BROWSER – Very quick & nice. Can’t really complain, but it does take a little while to get used to.
    APPS – I have found so many useful apps (GasBot, ShopSavvy, Caller ID by whitepages, ringdroid, etc…) that it is amazing.
    BATTERY – Even under my heavy use, the battery will last about a day. Not great, but I am already used to charging my RAZR everyday, so it’s not too bad.
    CONTACTS – I found a program gSyncIT, that will sync my gmail & my outlook contacts & calender together. This is great!

    These have been my findings.

  • dianna henson

    my daughter cannot get her 600 contacts transferred from her sidekick slide to the gphone. the sim card only holds 250, and the rest are on the sidekick server. nothing that tmo customer service, side kick support or anybody else has advised has helped .They contradict each other. she has service on both phones til we figure this out. many of these contacts are business related, and not easily obtained again. Any advice??

  • Dianna,

    Anyone worth staying in contact with is worth copying their data over, manually if needed. I used the occasion of my new G1 to manually consolidate all my contact information into Gmail. Now I’m awfully happy about having done that, since I have contacts synched between Gmail and my mobile device, which feels better and better each day. Well worth the effort!


  • Czaja

    It’s been several months since you started using the G1 and a few since your last post. I am finally eligible for an upgrade and can’t decide whether to get a G1 or a new 2008 Sidekick. I too had the Sidekick 2 and loved it, so I tend to be more emotionally drawn to the new Sidekick. Any further feelings toward the G1 after months of use?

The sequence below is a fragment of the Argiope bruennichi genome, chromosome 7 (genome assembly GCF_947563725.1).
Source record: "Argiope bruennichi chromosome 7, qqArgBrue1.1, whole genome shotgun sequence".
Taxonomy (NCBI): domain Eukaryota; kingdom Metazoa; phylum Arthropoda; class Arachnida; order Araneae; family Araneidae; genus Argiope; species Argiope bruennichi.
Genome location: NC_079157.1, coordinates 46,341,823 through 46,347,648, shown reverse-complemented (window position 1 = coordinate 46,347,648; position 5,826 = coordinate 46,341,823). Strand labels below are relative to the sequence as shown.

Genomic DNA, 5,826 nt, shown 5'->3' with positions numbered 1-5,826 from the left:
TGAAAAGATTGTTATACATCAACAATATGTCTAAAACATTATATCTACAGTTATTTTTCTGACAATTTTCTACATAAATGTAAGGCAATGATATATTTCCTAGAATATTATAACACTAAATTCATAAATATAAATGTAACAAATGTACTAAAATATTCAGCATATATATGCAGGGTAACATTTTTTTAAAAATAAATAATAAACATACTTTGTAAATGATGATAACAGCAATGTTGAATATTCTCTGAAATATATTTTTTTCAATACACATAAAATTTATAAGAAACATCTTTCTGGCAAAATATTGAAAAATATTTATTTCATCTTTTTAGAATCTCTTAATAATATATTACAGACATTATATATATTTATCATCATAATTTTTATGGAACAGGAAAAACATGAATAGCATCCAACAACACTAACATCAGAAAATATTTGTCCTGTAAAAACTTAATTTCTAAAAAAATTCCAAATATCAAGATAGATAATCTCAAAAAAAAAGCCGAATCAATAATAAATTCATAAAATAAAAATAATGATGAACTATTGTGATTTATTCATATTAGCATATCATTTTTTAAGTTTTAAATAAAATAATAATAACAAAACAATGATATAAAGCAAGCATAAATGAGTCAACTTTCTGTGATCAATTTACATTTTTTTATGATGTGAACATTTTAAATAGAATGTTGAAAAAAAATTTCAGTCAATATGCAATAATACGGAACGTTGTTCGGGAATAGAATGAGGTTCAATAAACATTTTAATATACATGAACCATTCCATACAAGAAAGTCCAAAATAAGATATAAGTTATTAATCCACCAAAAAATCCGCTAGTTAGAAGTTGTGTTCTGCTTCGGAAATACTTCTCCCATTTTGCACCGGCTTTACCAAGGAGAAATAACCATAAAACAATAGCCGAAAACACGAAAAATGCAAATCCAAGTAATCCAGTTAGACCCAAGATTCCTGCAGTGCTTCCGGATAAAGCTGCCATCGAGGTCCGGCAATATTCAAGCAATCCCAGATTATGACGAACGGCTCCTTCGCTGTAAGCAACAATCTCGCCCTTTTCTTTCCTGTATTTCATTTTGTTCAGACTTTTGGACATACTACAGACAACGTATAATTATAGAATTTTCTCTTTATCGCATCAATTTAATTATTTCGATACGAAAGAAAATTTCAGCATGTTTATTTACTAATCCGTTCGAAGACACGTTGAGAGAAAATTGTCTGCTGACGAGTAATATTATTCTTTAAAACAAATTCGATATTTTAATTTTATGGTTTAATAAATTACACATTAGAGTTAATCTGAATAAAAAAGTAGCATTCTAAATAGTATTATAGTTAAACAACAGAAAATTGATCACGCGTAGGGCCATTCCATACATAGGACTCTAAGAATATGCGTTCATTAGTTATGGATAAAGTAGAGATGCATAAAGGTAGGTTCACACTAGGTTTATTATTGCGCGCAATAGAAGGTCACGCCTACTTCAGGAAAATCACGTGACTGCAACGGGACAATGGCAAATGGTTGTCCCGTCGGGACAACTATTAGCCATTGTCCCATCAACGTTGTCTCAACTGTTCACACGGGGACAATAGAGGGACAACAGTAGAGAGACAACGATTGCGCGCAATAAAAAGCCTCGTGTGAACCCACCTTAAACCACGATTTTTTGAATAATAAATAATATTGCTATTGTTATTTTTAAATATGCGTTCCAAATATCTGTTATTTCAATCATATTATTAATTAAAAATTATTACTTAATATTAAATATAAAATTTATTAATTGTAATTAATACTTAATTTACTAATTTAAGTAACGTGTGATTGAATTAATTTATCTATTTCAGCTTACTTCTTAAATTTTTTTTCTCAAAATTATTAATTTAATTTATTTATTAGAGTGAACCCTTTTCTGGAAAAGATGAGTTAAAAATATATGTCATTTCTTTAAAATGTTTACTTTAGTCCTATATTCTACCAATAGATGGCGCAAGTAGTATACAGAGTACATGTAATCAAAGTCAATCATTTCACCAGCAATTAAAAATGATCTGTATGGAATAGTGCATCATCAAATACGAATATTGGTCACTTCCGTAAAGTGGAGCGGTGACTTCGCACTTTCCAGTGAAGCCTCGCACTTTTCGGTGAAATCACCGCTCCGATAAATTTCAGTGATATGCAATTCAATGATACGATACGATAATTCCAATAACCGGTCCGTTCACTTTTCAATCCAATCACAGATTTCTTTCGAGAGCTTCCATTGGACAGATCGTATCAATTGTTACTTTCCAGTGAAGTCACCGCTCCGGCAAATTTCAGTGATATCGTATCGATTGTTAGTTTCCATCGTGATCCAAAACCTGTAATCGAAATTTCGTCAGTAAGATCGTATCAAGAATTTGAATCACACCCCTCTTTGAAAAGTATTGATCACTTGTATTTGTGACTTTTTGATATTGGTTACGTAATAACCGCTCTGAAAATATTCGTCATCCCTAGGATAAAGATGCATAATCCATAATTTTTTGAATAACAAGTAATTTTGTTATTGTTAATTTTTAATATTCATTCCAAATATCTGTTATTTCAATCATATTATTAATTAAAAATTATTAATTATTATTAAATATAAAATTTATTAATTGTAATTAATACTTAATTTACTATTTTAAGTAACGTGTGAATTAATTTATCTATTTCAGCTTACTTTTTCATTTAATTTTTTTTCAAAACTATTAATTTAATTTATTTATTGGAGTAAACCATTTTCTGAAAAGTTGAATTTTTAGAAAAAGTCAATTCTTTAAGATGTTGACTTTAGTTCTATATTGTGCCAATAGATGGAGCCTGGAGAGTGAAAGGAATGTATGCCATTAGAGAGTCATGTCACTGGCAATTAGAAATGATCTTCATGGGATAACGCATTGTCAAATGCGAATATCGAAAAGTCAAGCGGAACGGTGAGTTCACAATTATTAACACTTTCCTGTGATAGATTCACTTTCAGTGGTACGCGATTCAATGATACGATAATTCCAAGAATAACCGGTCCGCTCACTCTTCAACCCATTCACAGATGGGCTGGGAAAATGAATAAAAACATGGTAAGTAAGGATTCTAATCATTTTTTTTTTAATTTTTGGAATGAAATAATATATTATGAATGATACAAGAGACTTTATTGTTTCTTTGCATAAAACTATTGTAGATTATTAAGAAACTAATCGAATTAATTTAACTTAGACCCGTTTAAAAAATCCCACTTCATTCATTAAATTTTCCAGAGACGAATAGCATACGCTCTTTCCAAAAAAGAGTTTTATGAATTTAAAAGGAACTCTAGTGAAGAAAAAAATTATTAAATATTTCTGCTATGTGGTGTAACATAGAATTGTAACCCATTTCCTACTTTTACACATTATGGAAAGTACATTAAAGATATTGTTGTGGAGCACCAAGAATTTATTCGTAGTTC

• Paul Simpson

    Is our childrens eyesight at risk with the ever smaller font sizes used in phones nowdays. So much importance is put on the web and being able to browse from your mobile and the ability to send and receive emails. I wonder when the fallout is going to start.
    In a way it already has because the market seems fixated on users being below 30years old. The only company that has been responsible in all this appears to be RIM who have always designed there phones with User Selectable Fonts. They are clever enough to avoid catchments and ageism by making sure that all users can enjoy there mobiles.
    Why can’t other manufacturers give there customers the same. In fact I would say that any mobile without User Selectable Fonts has no reason to call itself a smartphone.